How to help someone who gambles
Know what they’re going through
How to talk to someone about their gambling
It can be difficult to know what to say to someone who’s gambling. Often they might not see that they have a problem, or they may be convincing themselves that they have their gambling under control when they don’t. If you’re worried about someone’s gambling, the below advice might help you approach the topic with them:
When speaking to someone about their gambling, it’s important to let them know that the reason you’re concerned is because you care about them. If they feel they are understood, they are more likely to talk openly and honestly, which will allow you to develop and negotiate a plan together. Although it may feel difficult to do so, try to be positive with your communication, and avoid saying things that might come across critical or cause confrontation.
Explaining how you feel might help to lessen the gambler’s defences and keep the conversation open. You could try using ‘I’ instead of ‘you’ to avoid sounding accusatory.
We’ve written a few examples to help you start the conversation, but remember to be yourself, so your conversation sounds natural and genuine.
- I’ve noticed you’ve been gambling a lot recently and it’s starting to make me worry.
- You’re my friend and I care about you a lot which is why I’m saying this. I’m upset because I’ve seen you do things that are really risky.
- I can see you’re not happy at the moment and that upsets me. I want to help.
- I love you and I don’t want you to hurt yourself. Talk to me about what’s going on.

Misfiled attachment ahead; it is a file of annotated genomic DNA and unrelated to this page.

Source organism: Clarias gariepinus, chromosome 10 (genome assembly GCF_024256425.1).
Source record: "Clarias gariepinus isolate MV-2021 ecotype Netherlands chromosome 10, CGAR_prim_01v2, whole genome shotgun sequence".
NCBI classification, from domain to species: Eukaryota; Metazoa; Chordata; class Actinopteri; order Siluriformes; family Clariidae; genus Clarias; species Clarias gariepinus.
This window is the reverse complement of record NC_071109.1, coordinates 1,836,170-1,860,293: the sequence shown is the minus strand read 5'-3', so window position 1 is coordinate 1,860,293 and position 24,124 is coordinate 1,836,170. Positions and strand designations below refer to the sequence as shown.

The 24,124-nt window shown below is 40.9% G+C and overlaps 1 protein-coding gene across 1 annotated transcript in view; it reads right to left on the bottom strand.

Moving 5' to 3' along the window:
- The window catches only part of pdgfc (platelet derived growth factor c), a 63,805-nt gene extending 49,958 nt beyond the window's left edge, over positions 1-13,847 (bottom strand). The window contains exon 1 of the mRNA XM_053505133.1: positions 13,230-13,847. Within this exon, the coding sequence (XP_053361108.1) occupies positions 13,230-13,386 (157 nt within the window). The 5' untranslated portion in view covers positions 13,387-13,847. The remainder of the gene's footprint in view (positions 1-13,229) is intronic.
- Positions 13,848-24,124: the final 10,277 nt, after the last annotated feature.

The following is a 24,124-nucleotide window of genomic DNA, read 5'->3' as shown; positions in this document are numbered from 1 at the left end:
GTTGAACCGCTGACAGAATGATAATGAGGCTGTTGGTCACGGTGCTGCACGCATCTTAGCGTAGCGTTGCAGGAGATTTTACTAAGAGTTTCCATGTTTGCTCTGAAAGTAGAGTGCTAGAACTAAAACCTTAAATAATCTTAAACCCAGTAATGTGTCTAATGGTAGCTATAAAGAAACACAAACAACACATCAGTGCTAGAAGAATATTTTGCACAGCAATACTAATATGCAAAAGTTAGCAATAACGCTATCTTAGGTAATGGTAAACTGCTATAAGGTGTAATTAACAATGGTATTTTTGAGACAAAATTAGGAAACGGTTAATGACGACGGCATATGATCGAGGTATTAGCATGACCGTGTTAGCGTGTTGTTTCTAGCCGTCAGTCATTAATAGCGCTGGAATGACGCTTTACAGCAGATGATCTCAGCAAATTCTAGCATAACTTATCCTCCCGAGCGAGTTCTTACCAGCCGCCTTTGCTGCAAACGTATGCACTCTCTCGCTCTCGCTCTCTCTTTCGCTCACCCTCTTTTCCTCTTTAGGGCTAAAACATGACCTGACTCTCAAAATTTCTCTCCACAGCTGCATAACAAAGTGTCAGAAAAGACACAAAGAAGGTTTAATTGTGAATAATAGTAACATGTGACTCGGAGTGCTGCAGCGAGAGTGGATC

Once you’ve started the conversation, be patient and listen carefully to what they say without being judgemental. Try not to interrupt when they’re talking, as this might stop them from wanting to talk, or make them defensive. It’s important to be calm and caring, but be careful not to allow them to make excuses for their gambling.
If the gambler is under the age of 18, see our advice on ‘how to help a young person’
Key steps to take financially
To be extra safe, it’s a good idea to make sure you’re protecting your own finances too. Keep your passwords private and protect your joint accounts. If someone you know is having financial difficulties because of gambling, they may find it useful to use gambling blocking tools. You could also encourage them to speak to their bank, as there may be a number of ways they can help too.
Avoid rewarding gambling behaviour
Giving or lending money to someone who gambles could make their problem worse. Instead, think about setting up a system that rewards positive behaviour instead. For example, you might consider not lending money if they continue to gamble, however, if they cut back or stop gambling you could offer to conditionally help to pay off a bill.
Keep in mind that when the gambler has paid all their debts, this can be a time when they are vulnerable to relapse.
For example some gamblers may begin convincing themselves that once the debts are paid off, a small gamble may be acceptable.
Make sure you're looking out for you too
If you’re worried about someone’s gambling, you might also be feeling angry, hurt or betrayed. It can be difficult dealing with these emotions, but it is completely normal.
However you’re feeling, it’s important to not blame yourself or the other person. Gambling is an addictive behaviour, and gambling disorder is a recognised medical issue that can develop because of a number of reasons. There are many ways you can help someone who gambles, but remember, it’s not your job to change their behaviour. There are many support services available to help a gambler, and if you’re struggling, there’s help and support for you too.